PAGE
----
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In Muscat, Rare Mice Help Scientists Understand High Blood Pressure

MUSCAT—Ammar Boudaka shows a mixture of pride and embarrassment as he gives me a tour of the on-campus animal facility at Sultan Qaboos University. “I apologize for the smell, it will be quite bad,” he says, as we don our protective clothing in the reception area.

The facility—one of just a few in the Middle East—breeds a menagerie of genetically diverse mice and rats. Mice are one of the most frequently used models of human disease because, despite major differences in appearance between the two species, they are biologically very similar. Having the rodents on site allows scientists at the university to conduct an array of different medical trials. Boudaka, for example, uses rodents with high blood pressure to investigate the condition.

Studies have shown that high blood pressure is the leading cause of strokes, heart attacks and kidney failure. All these diseases are on the rise in the Arab world—additionally, heart disease caused by high blood pressure is the ninth biggest cause of death in the region, according to 2010 data from the Institute for Health Metrics and Evaluation.

As we step into the animal facility, I discover Boudaka wasn’t wrong about the smell. When he opens the door from reception to the breeding rooms, the odor wafts through. The scent is a strong mixture of animal feed, sawdust and a farmyard-like fragrance coupled with the clinic aromas of cleaning fluid.

But as we progress from room to room and Boudaka shows off the various genetic strains of mice and rats they can breed, the smell doesn’t seem to hamper his enthusiasm.

“A facility like this means we’re able to do serious research at international standards,” he says.

Rare Mice Give Insight to High Blood Pressure 

Boudaka, originally from Libya, studied for his Ph.D. at Gifu University in Japan and has been an assistant professor in the department of physiology at Sultan Qaboos University since 2012. A few years ago, with the help of former colleagues in Gifu, he was able to import some especially rare rodents from Japan that have helped him create new biological insights.

The Japanese mice were genetically altered so that their cell membranes didn’t have a receptor known as TRPV4. Boudaka used these mice to discover a new purpose for the receptor—he showed that it has a role in digesting food.

When an animal eats something, parts of the esophagus stretch as the food presses against it. The receptor responds to this pressure and sends signals to the central nervous system to begin the muscle contractions that push food through the gullet and digestive organs.

Rats in the on-campus breeding center at Sultan Qaboos University (Photo: Benjamin Plackett).

Later, Boudaka theorized that since the receptor responded to the physical pressure of food, it may also respond to blood pressure, also known as hypertension.

“I thought the receptor might be activated by higher levels of blood pressure and then start the feedback process for the body to correct it,” he explains.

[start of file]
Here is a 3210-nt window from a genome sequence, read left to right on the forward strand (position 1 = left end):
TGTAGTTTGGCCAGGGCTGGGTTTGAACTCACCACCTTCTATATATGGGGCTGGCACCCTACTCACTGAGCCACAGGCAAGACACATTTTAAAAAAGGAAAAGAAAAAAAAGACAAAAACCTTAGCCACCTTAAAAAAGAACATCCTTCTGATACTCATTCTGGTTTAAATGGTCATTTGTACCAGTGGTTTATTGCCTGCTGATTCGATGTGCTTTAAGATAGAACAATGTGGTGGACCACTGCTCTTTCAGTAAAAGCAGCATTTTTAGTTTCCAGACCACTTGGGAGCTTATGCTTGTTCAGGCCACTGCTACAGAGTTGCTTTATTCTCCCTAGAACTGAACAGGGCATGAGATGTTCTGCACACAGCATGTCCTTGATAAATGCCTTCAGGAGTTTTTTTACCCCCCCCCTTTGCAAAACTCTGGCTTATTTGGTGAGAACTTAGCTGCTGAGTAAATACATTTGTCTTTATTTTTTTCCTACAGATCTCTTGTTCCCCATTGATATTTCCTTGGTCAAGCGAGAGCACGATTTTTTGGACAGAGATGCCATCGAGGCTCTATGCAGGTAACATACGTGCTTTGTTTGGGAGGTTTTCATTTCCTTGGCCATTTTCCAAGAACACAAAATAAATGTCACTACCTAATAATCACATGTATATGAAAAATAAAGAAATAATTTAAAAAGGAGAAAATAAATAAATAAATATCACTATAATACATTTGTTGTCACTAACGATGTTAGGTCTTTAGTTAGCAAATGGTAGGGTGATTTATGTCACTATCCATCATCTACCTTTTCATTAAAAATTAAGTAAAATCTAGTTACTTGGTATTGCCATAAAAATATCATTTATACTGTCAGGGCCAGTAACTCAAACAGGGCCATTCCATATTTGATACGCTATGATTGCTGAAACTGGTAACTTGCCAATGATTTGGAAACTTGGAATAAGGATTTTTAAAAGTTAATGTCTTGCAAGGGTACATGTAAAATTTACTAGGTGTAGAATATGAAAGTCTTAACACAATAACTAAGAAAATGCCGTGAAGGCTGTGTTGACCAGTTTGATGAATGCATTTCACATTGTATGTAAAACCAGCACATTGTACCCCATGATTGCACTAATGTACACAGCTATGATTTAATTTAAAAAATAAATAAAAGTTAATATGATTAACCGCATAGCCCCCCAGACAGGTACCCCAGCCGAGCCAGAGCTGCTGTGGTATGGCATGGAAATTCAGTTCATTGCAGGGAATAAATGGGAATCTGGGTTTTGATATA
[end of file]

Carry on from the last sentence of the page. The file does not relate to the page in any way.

His hunch turned out to be right.

In a recently published research paper, Boudaka showed that rats with spontaneously high blood pressure—that’s to say they weren’t specifically bred for hypertension—had significantly fewer TRPV4 receptors than rats with normal blood pressure. He concludes that rats with fewer TRPV4 are less able to regulate their blood pressure because they have fewer receptors to respond to it.

Will New Insight Help Treatment?

“It’s the archetypal complex disease and there are many causes—both genetic and lifestyle,” says Morris Brown, a professor of endocrine hypertension at Queen Mary University of London. “It’s always helpful to know more about it at a molecular level. Doing so can open new possibilities of treatment. However, we already have fantastic drugs that are cheap.”

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Globally, as many as 40 percent of adults older than 25 are affected by high blood pressure, according to the World Health Organization. But there is no singular biological cause of high blood pressure—Boudaka’s findings add to other known causes. For example, one study back in 2012 found that another type of cell receptor was linked to hypertension.

But it’s important to identify as many potential causes of high blood pressure as possible, says Boudaka, because with each new biological explanation for the problem comes a potential new avenue for drug developers to explore.

“My hope is that work like this could be used to develop innovative treatment options,” he says.

While Brown acknowledges research like this has that potential, he says the market for blood pressure drugs is already very competitive. “None of the major companies feel very enthusiastic about a program of new drugs because they’re unsure about how they’d compete.”

While Sultan Qaboos University’s animal facility allows its researchers to conduct sophisticated experiments and even though lab rats and mice make for good study models, it’s also not an automatic given that the results will hold true in humans.

Indeed, Boudaka’s next step would be to replicate his experiments on human tissue, as he pursues his research on a disease that is only going to become more prevalent for the region in the coming years.


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